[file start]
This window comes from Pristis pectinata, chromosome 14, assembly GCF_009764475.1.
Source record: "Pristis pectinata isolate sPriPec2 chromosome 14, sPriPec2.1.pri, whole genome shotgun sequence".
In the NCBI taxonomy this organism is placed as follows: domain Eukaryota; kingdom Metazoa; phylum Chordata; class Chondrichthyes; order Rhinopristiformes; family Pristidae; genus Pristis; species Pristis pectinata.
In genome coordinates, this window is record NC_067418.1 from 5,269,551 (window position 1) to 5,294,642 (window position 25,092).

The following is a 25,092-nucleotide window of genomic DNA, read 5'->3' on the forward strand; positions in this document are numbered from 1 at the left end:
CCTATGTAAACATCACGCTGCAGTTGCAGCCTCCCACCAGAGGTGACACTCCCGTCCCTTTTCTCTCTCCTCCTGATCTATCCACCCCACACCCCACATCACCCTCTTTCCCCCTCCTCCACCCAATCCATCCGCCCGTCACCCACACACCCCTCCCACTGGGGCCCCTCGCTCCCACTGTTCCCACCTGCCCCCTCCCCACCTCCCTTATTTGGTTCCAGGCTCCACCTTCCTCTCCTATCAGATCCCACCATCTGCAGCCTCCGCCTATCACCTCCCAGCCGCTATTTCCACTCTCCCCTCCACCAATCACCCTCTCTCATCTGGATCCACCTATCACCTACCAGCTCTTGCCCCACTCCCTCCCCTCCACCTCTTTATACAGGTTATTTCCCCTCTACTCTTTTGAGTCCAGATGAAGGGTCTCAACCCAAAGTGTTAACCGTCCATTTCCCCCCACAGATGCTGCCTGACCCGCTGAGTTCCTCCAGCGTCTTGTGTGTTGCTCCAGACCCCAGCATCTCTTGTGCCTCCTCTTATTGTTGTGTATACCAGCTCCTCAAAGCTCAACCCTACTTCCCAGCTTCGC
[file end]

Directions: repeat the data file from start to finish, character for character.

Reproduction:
This window comes from Pristis pectinata, chromosome 14, assembly GCF_009764475.1.
Source record: "Pristis pectinata isolate sPriPec2 chromosome 14, sPriPec2.1.pri, whole genome shotgun sequence".
In the NCBI taxonomy this organism is placed as follows: domain Eukaryota; kingdom Metazoa; phylum Chordata; class Chondrichthyes; order Rhinopristiformes; family Pristidae; genus Pristis; species Pristis pectinata.
In genome coordinates, this window is record NC_067418.1 from 5,269,551 (window position 1) to 5,294,642 (window position 25,092).

The following is a 25,092-nucleotide window of genomic DNA, read 5'->3' on the forward strand; positions in this document are numbered from 1 at the left end:
CCTATGTAAACATCACGCTGCAGTTGCAGCCTCCCACCAGAGGTGACACTCCCGTCCCTTTTCTCTCTCCTCCTGATCTATCCACCCCACACCCCACATCACCCTCTTTCCCCCTCCTCCACCCAATCCATCCGCCCGTCACCCACACACCCCTCCCACTGGGGCCCCTCGCTCCCACTGTTCCCACCTGCCCCCTCCCCACCTCCCTTATTTGGTTCCAGGCTCCACCTTCCTCTCCTATCAGATCCCACCATCTGCAGCCTCCGCCTATCACCTCCCAGCCGCTATTTCCACTCTCCCCTCCACCAATCACCCTCTCTCATCTGGATCCACCTATCACCTACCAGCTCTTGCCCCACTCCCTCCCCTCCACCTCTTTATACAGGTTATTTCCCCTCTACTCTTTTGAGTCCAGATGAAGGGTCTCAACCCAAAGTGTTAACCGTCCATTTCCCCCCACAGATGCTGCCTGACCCGCTGAGTTCCTCCAGCGTCTTGTGTGTTGCTCCAGACCCCAGCATCTCTTGTGCCTCCTCTTATTGTTGTGTATACCAGCTCCTCAAAGCTCAACCCTACTTCCCAGCTTCGC